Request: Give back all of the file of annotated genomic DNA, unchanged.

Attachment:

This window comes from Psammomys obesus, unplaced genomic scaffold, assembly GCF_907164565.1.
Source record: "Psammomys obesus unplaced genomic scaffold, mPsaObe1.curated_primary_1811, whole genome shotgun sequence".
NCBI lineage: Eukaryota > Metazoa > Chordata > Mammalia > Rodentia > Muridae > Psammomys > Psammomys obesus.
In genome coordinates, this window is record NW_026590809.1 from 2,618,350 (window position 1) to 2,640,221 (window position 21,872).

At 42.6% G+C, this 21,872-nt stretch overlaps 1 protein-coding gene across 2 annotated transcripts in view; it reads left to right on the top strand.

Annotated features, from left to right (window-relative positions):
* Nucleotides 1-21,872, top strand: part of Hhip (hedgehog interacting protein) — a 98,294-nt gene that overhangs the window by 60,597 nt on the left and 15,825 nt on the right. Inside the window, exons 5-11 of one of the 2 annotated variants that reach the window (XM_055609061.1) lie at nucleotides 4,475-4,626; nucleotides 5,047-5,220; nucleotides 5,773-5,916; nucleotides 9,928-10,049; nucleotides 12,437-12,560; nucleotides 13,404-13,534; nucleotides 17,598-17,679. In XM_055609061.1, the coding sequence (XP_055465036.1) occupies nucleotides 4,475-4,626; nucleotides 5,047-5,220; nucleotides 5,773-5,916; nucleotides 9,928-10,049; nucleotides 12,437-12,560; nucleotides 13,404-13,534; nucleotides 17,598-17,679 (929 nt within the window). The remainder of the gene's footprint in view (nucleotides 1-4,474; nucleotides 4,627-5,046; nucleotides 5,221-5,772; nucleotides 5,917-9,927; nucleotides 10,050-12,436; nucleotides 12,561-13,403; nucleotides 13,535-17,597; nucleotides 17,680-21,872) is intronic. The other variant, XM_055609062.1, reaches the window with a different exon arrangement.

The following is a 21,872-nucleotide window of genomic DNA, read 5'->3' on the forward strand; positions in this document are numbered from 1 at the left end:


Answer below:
This window comes from Psammomys obesus, unplaced genomic scaffold, assembly GCF_907164565.1.
Source record: "Psammomys obesus unplaced genomic scaffold, mPsaObe1.curated_primary_1811, whole genome shotgun sequence".
NCBI lineage: Eukaryota > Metazoa > Chordata > Mammalia > Rodentia > Muridae > Psammomys > Psammomys obesus.
In genome coordinates, this window is record NW_026590809.1 from 2,618,350 (window position 1) to 2,640,221 (window position 21,872).

At 42.6% G+C, this 21,872-nt stretch overlaps 1 protein-coding gene across 2 annotated transcripts in view; it reads left to right on the top strand.

Annotated features, from left to right (window-relative positions):
* Nucleotides 1-21,872, top strand: part of Hhip (hedgehog interacting protein) — a 98,294-nt gene that overhangs the window by 60,597 nt on the left and 15,825 nt on the right. Inside the window, exons 5-11 of one of the 2 annotated variants that reach the window (XM_055609061.1) lie at nucleotides 4,475-4,626; nucleotides 5,047-5,220; nucleotides 5,773-5,916; nucleotides 9,928-10,049; nucleotides 12,437-12,560; nucleotides 13,404-13,534; nucleotides 17,598-17,679. In XM_055609061.1, the coding sequence (XP_055465036.1) occupies nucleotides 4,475-4,626; nucleotides 5,047-5,220; nucleotides 5,773-5,916; nucleotides 9,928-10,049; nucleotides 12,437-12,560; nucleotides 13,404-13,534; nucleotides 17,598-17,679 (929 nt within the window). The remainder of the gene's footprint in view (nucleotides 1-4,474; nucleotides 4,627-5,046; nucleotides 5,221-5,772; nucleotides 5,917-9,927; nucleotides 10,050-12,436; nucleotides 12,561-13,403; nucleotides 13,535-17,597; nucleotides 17,680-21,872) is intronic. The other variant, XM_055609062.1, reaches the window with a different exon arrangement.

The following is a 21,872-nucleotide window of genomic DNA, read 5'->3' on the forward strand; positions in this document are numbered from 1 at the left end: